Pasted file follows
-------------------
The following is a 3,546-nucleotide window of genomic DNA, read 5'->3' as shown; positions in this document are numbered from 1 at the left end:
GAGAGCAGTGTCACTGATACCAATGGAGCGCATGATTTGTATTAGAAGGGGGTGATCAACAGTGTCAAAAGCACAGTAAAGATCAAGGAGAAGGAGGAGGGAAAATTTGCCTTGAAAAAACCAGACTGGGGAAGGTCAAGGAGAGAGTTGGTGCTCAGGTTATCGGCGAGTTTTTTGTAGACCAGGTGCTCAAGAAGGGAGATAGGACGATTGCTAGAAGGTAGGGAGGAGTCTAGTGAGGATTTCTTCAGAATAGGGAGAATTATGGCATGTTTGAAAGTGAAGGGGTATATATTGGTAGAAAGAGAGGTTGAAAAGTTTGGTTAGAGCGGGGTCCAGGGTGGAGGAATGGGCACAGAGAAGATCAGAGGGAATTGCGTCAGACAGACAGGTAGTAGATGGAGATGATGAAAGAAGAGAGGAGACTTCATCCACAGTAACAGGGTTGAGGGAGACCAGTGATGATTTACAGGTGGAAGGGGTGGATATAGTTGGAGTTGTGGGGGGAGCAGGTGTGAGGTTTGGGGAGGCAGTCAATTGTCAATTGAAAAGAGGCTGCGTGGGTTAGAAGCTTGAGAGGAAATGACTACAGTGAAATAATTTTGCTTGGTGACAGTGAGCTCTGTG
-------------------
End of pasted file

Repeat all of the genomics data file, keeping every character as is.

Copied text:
The following is a 3,546-nucleotide window of genomic DNA, read 5'->3' as shown; positions in this document are numbered from 1 at the left end:
GAGAGCAGTGTCACTGATACCAATGGAGCGCATGATTTGTATTAGAAGGGGGTGATCAACAGTGTCAAAAGCACAGTAAAGATCAAGGAGAAGGAGGAGGGAAAATTTGCCTTGAAAAAACCAGACTGGGGAAGGTCAAGGAGAGAGTTGGTGCTCAGGTTATCGGCGAGTTTTTTGTAGACCAGGTGCTCAAGAAGGGAGATAGGACGATTGCTAGAAGGTAGGGAGGAGTCTAGTGAGGATTTCTTCAGAATAGGGAGAATTATGGCATGTTTGAAAGTGAAGGGGTATATATTGGTAGAAAGAGAGGTTGAAAAGTTTGGTTAGAGCGGGGTCCAGGGTGGAGGAATGGGCACAGAGAAGATCAGAGGGAATTGCGTCAGACAGACAGGTAGTAGATGGAGATGATGAAAGAAGAGAGGAGACTTCATCCACAGTAACAGGGTTGAGGGAGACCAGTGATGATTTACAGGTGGAAGGGGTGGATATAGTTGGAGTTGTGGGGGGAGCAGGTGTGAGGTTTGGGGAGGCAGTCAATTGTCAATTGAAAAGAGGCTGCGTGGGTTAGAAGCTTGAGAGGAAATGACTACAGTGAAATAATTTTGCTTGGTGACAGTGAGCTCTGTG